AAD releases skin cancer PSA for young women on the dangers of tanning

A recent American Academy of Dermatology survey found that a majority of women aged 18 to 34 years responded that “that there is no such thing as a healthy tan” and that skin cancer can be deadly.

“Melanoma, the deadliest form of skin cancer, is the second most common cancer in young women, and we believe this may be in part to their tanning habits,” Elizabeth S. Martin, MD, FAAD, chair of the AAD Council on Communications, stated in a press release. “Exposure to UV radiation, whether it’s from the sun or an indoor tanning device, is the most preventable risk factor for skin cancer. Women need to take their knowledge and turn it into action by protecting themselves from the sun and staying out of tanning beds.”

In the survey, there were 71 percent of the women in the age group who knew that tans are not healthy, while 66 percent reported that getting a base tan is not a healthy way to protect from the sun’s ultraviolet rays, according to the release. There were 98 percent of respondents who knew that skin cancer could be deadly.

The AAD has released a new skin cancer public service announced called “Arms,” which features two young women who compare tans at various stages of their lives. The PSA ends with the friends in the hospital as one friend revels she has advanced stage melanoma, according to the release.

During the PSA, the friend who develops melanoma is shown to have a mole that gets larger and darker with the passage of time, demonstrating the importance of monitoring skin for suspicious spots, the AAD reported.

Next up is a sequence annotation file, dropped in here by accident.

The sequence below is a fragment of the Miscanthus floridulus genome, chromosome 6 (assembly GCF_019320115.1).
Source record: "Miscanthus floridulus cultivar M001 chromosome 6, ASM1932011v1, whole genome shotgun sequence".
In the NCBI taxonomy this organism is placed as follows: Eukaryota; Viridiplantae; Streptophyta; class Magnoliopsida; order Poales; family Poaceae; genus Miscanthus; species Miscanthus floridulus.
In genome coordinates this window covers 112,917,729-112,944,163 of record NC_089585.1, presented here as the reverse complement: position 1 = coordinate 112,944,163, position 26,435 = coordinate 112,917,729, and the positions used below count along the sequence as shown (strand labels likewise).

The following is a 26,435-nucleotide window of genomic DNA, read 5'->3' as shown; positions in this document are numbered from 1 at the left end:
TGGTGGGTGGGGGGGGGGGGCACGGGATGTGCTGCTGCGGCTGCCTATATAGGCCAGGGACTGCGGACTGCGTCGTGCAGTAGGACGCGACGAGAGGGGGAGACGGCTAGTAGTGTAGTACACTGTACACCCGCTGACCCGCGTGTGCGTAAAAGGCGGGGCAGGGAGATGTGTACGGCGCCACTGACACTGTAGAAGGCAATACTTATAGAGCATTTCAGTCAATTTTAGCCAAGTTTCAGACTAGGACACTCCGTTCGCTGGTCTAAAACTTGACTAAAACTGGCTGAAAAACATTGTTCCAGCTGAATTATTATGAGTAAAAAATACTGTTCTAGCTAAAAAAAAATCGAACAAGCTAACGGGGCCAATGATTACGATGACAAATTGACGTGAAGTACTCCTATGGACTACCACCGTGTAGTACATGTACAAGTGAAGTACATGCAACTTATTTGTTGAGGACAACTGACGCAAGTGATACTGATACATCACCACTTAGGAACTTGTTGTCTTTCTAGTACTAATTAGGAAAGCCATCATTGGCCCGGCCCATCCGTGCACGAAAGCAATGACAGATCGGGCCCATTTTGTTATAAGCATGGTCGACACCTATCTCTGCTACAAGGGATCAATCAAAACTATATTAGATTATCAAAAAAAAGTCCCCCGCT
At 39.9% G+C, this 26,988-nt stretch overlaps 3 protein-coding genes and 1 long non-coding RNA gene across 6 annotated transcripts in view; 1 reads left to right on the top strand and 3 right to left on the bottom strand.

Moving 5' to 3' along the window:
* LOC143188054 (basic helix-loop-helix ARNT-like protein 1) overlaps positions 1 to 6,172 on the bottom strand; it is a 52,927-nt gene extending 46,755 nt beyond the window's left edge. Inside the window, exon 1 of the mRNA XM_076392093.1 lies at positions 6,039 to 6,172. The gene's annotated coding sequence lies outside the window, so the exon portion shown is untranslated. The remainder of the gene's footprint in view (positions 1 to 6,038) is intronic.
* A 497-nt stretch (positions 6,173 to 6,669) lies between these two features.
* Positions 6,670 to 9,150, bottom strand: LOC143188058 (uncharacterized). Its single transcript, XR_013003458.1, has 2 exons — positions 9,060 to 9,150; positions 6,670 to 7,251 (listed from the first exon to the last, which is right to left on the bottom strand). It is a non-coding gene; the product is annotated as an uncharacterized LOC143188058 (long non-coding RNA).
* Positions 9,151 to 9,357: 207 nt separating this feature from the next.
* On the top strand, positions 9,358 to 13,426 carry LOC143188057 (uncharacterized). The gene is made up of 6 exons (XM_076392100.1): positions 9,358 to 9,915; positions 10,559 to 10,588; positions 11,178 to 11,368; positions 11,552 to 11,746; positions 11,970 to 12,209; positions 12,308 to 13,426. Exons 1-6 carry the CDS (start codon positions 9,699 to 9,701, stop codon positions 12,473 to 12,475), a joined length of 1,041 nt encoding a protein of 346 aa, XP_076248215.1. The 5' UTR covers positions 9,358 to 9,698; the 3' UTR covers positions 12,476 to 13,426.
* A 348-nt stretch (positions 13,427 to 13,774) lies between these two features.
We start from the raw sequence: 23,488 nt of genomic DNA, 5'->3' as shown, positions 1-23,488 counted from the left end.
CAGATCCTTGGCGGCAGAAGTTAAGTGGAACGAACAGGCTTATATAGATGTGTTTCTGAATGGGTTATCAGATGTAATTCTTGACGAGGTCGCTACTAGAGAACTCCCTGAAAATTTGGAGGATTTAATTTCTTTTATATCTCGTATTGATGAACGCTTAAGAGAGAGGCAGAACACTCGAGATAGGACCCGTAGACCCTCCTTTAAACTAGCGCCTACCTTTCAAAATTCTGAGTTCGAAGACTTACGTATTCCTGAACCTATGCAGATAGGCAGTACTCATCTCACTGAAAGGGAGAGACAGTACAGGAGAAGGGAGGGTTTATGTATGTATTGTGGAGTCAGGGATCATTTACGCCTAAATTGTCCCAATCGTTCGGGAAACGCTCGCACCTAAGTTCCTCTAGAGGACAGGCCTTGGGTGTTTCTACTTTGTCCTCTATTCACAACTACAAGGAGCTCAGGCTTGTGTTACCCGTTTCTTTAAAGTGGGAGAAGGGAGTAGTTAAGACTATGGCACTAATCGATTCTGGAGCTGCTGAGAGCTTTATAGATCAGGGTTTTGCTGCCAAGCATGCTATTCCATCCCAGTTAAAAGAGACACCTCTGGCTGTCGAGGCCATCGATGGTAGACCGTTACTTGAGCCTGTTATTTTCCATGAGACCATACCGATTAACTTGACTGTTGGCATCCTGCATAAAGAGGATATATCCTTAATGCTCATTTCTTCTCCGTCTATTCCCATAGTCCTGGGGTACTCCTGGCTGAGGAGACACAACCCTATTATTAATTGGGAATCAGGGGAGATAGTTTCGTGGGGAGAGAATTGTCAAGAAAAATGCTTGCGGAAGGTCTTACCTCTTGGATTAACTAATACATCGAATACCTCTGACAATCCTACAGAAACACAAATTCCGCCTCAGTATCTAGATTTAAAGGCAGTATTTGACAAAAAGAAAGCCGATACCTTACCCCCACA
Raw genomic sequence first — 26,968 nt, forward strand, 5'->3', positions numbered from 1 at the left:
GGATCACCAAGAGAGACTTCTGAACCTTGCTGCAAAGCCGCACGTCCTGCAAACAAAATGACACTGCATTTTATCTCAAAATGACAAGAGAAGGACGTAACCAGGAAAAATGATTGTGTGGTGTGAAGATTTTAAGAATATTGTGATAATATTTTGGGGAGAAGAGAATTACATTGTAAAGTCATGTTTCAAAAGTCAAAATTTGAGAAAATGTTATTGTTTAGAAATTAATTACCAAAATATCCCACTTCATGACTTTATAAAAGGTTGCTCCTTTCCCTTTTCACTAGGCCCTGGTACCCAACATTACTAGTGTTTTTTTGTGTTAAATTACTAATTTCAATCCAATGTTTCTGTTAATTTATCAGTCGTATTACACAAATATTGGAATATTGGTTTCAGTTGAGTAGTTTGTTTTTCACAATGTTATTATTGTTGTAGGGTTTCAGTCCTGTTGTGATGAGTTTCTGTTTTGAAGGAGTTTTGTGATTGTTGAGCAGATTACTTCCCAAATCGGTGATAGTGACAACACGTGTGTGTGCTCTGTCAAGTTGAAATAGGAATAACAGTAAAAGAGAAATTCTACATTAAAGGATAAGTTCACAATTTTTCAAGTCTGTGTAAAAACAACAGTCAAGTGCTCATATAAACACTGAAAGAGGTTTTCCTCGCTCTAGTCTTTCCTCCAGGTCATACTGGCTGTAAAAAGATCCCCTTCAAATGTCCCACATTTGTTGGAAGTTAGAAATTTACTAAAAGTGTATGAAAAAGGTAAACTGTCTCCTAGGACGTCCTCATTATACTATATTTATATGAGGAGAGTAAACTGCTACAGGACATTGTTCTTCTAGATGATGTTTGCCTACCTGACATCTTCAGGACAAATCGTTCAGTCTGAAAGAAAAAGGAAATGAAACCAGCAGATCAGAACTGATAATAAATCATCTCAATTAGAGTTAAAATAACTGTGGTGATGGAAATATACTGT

“Early detection is vital in the fight against skin cancer, so everyone should regularly perform skin self-exams,” Martin stated in the release.

Martin added that a dermatologist should be contacted to examine any irregular spots on the skin or anything that itches or bleeds.

Reference: www.aad.org

A recent American Academy of Dermatology survey found that a majority of women aged 18 to 34 years responded that “that there is no such thing as a healthy tan” and that skin cancer can be deadly.

“Melanoma, the deadliest form of skin cancer, is the second most common cancer in young women, and we believe this may be in part to their tanning habits,” Elizabeth S. Martin, MD, FAAD, chair of the AAD Council on Communications, stated in a press release. “Exposure to UV radiation, whether it’s from the sun or an indoor tanning device, is the most preventable risk factor for skin cancer. Women need to take their knowledge and turn it into action by protecting themselves from the sun and staying out of tanning beds.”

In the survey, there were 71 percent of the women in the age group who knew that tans are not healthy, while 66 percent reported that getting a base tan is not a healthy way to protect from the sun’s ultraviolet rays, according to the release. There were 98 percent of respondents who knew that skin cancer could be deadly.

The AAD has released a new skin cancer public service announced called “Arms,” which features two young women who compare tans at various stages of their lives. The PSA ends with the friends in the hospital as one friend revels she has advanced stage melanoma, according to the release.

During the PSA, the friend who develops melanoma is shown to have a mole that gets larger and darker with the passage of time, demonstrating the importance of monitoring skin for suspicious spots, the AAD reported.

“Early detection is vital in the fight against skin cancer, so everyone should regularly perform skin self-exams,” Martin stated in the release.

Martin added that a dermatologist should be contacted to examine any irregular spots on the skin or anything that itches or bleeds.

Reference: www.aad.org